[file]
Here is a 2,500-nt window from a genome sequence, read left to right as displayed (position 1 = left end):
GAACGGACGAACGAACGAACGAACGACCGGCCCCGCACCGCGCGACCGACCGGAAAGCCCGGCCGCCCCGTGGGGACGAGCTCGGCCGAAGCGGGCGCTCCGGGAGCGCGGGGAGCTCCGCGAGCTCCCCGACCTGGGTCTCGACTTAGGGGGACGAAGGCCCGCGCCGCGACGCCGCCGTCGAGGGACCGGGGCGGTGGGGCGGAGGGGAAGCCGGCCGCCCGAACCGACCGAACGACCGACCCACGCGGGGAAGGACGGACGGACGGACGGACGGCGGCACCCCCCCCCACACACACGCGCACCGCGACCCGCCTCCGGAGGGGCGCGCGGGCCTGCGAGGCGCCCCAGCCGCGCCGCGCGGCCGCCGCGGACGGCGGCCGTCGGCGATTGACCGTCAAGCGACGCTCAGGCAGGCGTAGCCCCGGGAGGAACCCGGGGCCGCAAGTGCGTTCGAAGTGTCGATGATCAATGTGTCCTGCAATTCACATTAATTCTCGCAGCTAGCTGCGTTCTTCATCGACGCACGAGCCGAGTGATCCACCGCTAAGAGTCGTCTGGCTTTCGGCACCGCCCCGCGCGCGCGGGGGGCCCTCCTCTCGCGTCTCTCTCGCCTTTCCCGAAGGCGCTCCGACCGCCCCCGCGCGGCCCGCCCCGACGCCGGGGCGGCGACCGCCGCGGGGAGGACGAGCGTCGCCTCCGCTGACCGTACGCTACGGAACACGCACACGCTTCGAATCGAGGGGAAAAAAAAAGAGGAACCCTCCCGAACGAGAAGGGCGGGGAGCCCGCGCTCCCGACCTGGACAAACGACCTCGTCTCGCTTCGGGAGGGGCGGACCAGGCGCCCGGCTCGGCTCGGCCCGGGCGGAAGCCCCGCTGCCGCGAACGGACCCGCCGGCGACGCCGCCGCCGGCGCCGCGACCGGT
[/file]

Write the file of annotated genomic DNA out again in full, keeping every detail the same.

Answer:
Here is a 2,500-nt window from a genome sequence, read left to right as displayed (position 1 = left end):
GAACGGACGAACGAACGAACGAACGACCGGCCCCGCACCGCGCGACCGACCGGAAAGCCCGGCCGCCCCGTGGGGACGAGCTCGGCCGAAGCGGGCGCTCCGGGAGCGCGGGGAGCTCCGCGAGCTCCCCGACCTGGGTCTCGACTTAGGGGGACGAAGGCCCGCGCCGCGACGCCGCCGTCGAGGGACCGGGGCGGTGGGGCGGAGGGGAAGCCGGCCGCCCGAACCGACCGAACGACCGACCCACGCGGGGAAGGACGGACGGACGGACGGACGGCGGCACCCCCCCCCACACACACGCGCACCGCGACCCGCCTCCGGAGGGGCGCGCGGGCCTGCGAGGCGCCCCAGCCGCGCCGCGCGGCCGCCGCGGACGGCGGCCGTCGGCGATTGACCGTCAAGCGACGCTCAGGCAGGCGTAGCCCCGGGAGGAACCCGGGGCCGCAAGTGCGTTCGAAGTGTCGATGATCAATGTGTCCTGCAATTCACATTAATTCTCGCAGCTAGCTGCGTTCTTCATCGACGCACGAGCCGAGTGATCCACCGCTAAGAGTCGTCTGGCTTTCGGCACCGCCCCGCGCGCGCGGGGGGCCCTCCTCTCGCGTCTCTCTCGCCTTTCCCGAAGGCGCTCCGACCGCCCCCGCGCGGCCCGCCCCGACGCCGGGGCGGCGACCGCCGCGGGGAGGACGAGCGTCGCCTCCGCTGACCGTACGCTACGGAACACGCACACGCTTCGAATCGAGGGGAAAAAAAAAGAGGAACCCTCCCGAACGAGAAGGGCGGGGAGCCCGCGCTCCCGACCTGGACAAACGACCTCGTCTCGCTTCGGGAGGGGCGGACCAGGCGCCCGGCTCGGCTCGGCCCGGGCGGAAGCCCCGCTGCCGCGAACGGACCCGCCGGCGACGCCGCCGCCGGCGCCGCGACCGGT